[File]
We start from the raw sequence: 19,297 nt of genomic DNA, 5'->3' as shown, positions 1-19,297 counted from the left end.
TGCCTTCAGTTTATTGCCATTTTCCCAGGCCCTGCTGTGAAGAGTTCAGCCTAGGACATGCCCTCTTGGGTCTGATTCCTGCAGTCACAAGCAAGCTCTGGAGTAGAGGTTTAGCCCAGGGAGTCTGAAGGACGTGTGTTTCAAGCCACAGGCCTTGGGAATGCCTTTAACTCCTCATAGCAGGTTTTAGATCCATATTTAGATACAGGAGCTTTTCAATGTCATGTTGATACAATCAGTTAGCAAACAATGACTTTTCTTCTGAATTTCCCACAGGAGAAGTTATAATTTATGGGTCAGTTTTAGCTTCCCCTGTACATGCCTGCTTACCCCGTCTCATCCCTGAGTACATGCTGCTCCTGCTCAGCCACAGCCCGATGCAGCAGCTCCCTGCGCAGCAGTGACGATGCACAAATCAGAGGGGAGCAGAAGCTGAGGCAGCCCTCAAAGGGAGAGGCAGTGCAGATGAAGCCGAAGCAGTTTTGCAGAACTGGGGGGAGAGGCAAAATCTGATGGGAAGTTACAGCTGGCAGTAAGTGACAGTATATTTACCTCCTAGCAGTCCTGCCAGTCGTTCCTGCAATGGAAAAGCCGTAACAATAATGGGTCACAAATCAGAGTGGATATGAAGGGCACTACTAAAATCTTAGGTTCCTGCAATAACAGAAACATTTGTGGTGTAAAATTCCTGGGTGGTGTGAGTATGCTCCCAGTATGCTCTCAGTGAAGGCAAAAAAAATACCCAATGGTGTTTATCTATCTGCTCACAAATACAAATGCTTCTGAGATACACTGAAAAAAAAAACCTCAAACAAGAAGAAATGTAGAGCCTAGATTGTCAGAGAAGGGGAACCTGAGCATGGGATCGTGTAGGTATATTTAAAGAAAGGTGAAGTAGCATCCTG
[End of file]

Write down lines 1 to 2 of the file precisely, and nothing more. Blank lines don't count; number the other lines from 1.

We start from the raw sequence: 19,297 nt of genomic DNA, 5'->3' as shown, positions 1-19,297 counted from the left end.
TGCCTTCAGTTTATTGCCATTTTCCCAGGCCCTGCTGTGAAGAGTTCAGCCTAGGACATGCCCTCTTGGGTCTGATTCCTGCAGTCACAAGCAAGCTCTGGAGTAGAGGTTTAGCCCAGGGAGTCTGAAGGACGTGTGTTTCAAGCCACAGGCCTTGGGAATGCCTTTAACTCCTCATAGCAGGTTTTAGATCCATATTTAGATACAGGAGCTTTTCAATGTCATGTTGATACAATCAGTTAGCAAACAATGACTTTTCTTCTGAATTTCCCACAGGAGAAGTTATAATTTATGGGTCAGTTTTAGCTTCCCCTGTACATGCCTGCTTACCCCGTCTCATCCCTGAGTACATGCTGCTCCTGCTCAGCCACAGCCCGATGCAGCAGCTCCCTGCGCAGCAGTGACGATGCACAAATCAGAGGGGAGCAGAAGCTGAGGCAGCCCTCAAAGGGAGAGGCAGTGCAGATGAAGCCGAAGCAGTTTTGCAGAACTGGGGGGAGAGGCAAAATCTGATGGGAAGTTACAGCTGGCAGTAAGTGACAGTATATTTACCTCCTAGCAGTCCTGCCAGTCGTTCCTGCAATGGAAAAGCCGTAACAATAATGGGTCACAAATCAGAGTGGATATGAAGGGCACTACTAAAATCTTAGGTTCCTGCAATAACAGAAACATTTGTGGTGTAAAATTCCTGGGTGGTGTGAGTATGCTCCCAGTATGCTCTCAGTGAAGGCAAAAAAAATACCCAATGGTGTTTATCTATCTGCTCACAAATACAAATGCTTCTGAGATACACTGAAAAAAAAAACCTCAAACAAGAAGAAATGTAGAGCCTAGATTGTCAGAGAAGGGGAACCTGAGCATGGGATCGTGTAGGTATATTTAAAGAAAGGTGAAGTAGCATCCTG